WASHINGTON – Dec. 10, 2013 – The Federal Housing Finance Agency (FHFA) took new steps toward fulfilling its goal to downplay the role Fannie Mae and Freddie Mac play in the mortgage market.
Under FHFA’s Strategic Plan for Enterprise Conservatorships published in 2012, the agency would gradually lessen “Freddie Mac and Fannie Mae’s dominant presence in the marketplace, while simplifying and shrinking their operations.”
The latest announcement involves “guarantee fees,” or money that lenders pay to Fannie and Freddie as part of their agreement. Fannie and Freddie do not make direct loans to consumers; instead, they buy existing loans from lenders as a way to free up banks’ cash so that they can lend mortgage money to more buyers.
FHFA directed Freddie Mac and Fannie Mae to raise guarantee fees in three components:
• The base g-fee (or ongoing g-fee) for all mortgages will increase by 10 basis points
• The up-front g-fee grid will be updated to better align pricing with the credit risk characteristics of the borrower
• The up-front 25 basis point adverse market fee that has been assessed on all mortgages purchased by Freddie Mac and Fannie Mae since 2008 is being eliminated in most states.
For loans exchanged for mortgage-backed securities, the price changes will be effective with settlements starting April 1, 2014. For loans sold for cash, the price changes will be effective with commitments starting March 1, 2014. Freddie Mac and Fannie Mae will work directly with lenders to implement the changes.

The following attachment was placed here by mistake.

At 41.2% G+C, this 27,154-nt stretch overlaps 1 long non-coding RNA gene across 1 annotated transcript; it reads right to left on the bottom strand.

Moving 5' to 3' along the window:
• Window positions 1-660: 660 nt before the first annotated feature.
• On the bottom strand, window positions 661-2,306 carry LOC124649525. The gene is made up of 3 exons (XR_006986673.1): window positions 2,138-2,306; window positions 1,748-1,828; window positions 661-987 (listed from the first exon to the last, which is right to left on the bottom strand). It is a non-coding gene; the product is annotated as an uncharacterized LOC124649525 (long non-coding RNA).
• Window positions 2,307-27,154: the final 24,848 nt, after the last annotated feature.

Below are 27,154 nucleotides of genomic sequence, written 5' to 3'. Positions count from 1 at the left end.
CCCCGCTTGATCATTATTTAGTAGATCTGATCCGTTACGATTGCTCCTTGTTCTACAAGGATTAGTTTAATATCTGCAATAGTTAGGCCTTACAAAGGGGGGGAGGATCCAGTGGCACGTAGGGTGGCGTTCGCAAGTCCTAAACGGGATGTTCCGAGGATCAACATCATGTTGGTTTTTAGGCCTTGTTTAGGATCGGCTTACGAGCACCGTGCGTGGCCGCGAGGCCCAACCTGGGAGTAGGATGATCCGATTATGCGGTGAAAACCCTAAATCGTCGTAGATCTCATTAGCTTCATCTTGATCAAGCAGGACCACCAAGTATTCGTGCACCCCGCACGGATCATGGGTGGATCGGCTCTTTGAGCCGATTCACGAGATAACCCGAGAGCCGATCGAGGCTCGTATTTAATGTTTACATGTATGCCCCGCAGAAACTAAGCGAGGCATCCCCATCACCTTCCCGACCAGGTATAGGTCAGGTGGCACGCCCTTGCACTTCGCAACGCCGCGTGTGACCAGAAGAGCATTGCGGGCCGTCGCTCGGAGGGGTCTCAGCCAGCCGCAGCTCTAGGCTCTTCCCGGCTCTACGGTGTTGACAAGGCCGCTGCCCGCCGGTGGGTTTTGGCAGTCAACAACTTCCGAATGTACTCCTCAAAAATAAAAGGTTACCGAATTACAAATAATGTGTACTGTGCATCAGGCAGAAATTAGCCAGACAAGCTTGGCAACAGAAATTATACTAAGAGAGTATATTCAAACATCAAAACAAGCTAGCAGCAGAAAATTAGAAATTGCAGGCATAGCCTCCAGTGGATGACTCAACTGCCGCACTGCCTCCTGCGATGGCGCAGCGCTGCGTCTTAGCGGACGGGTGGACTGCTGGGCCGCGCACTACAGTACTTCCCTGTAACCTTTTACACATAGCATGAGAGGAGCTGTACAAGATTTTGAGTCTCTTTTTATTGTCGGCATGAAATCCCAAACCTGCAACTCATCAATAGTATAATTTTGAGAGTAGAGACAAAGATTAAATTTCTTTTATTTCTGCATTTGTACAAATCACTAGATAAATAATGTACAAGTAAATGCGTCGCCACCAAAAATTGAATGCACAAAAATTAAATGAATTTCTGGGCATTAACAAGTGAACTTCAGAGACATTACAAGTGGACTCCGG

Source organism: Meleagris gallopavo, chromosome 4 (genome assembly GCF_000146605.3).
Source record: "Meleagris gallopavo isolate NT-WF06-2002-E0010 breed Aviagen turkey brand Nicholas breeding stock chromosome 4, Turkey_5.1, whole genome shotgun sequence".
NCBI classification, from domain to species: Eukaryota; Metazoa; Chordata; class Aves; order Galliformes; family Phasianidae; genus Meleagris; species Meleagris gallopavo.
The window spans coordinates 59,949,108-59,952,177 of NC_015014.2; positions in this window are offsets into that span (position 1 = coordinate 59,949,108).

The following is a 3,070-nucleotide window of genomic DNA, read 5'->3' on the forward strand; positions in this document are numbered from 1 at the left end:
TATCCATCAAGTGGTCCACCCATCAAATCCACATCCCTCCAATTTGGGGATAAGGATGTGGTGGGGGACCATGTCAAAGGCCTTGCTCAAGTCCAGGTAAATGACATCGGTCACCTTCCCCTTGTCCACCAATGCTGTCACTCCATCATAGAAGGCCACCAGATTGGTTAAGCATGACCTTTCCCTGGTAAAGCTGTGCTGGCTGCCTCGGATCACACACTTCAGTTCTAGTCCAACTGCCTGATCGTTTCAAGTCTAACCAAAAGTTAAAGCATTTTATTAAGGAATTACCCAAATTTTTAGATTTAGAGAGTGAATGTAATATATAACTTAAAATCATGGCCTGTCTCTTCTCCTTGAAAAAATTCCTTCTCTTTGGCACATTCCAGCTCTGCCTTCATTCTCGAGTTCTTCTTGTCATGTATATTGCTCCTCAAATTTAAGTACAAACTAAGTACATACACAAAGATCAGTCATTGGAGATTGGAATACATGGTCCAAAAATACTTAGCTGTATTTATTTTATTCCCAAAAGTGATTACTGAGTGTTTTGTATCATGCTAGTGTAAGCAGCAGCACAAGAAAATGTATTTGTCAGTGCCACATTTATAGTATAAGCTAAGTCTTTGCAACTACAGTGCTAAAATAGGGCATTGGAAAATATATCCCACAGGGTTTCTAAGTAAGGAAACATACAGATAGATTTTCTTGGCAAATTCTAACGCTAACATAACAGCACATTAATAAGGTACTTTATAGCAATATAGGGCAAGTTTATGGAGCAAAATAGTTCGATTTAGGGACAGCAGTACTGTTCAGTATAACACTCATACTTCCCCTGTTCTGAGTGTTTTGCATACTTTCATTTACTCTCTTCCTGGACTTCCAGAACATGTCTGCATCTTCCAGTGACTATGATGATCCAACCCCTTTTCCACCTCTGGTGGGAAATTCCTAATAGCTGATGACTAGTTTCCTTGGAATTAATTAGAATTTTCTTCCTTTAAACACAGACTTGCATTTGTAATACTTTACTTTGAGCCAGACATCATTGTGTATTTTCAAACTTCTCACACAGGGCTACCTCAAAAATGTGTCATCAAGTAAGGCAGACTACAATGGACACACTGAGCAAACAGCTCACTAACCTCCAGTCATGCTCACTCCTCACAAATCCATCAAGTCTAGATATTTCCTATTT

FHFA says it expects the changes to produce an overall average g-fee increase of approximately 11 basis points based on loan purchases of Fannie Mae and Freddie Mac in the third quarter of 2013 – an average increase of 14 basis points on typical 30-year mortgages and 4 basis points on 15-year mortgages. The increase follows FHFA-directed increases of 10 basis points each announced in December 2011 and August 2012.
“Today’s price changes improve the relationship between g-fees and risk,” says FHFA Acting Director Edward J. DeMarco. “The new pricing continues the gradual progression towards more market-based prices, closer to the pricing one might expect to see if mortgage credit risk was borne solely by private capital. The price changes provide better protection of, and return to, taxpayers who are providing the capital support that keeps these companies operating. These changes should encourage further return of private capital to the mortgage market.”
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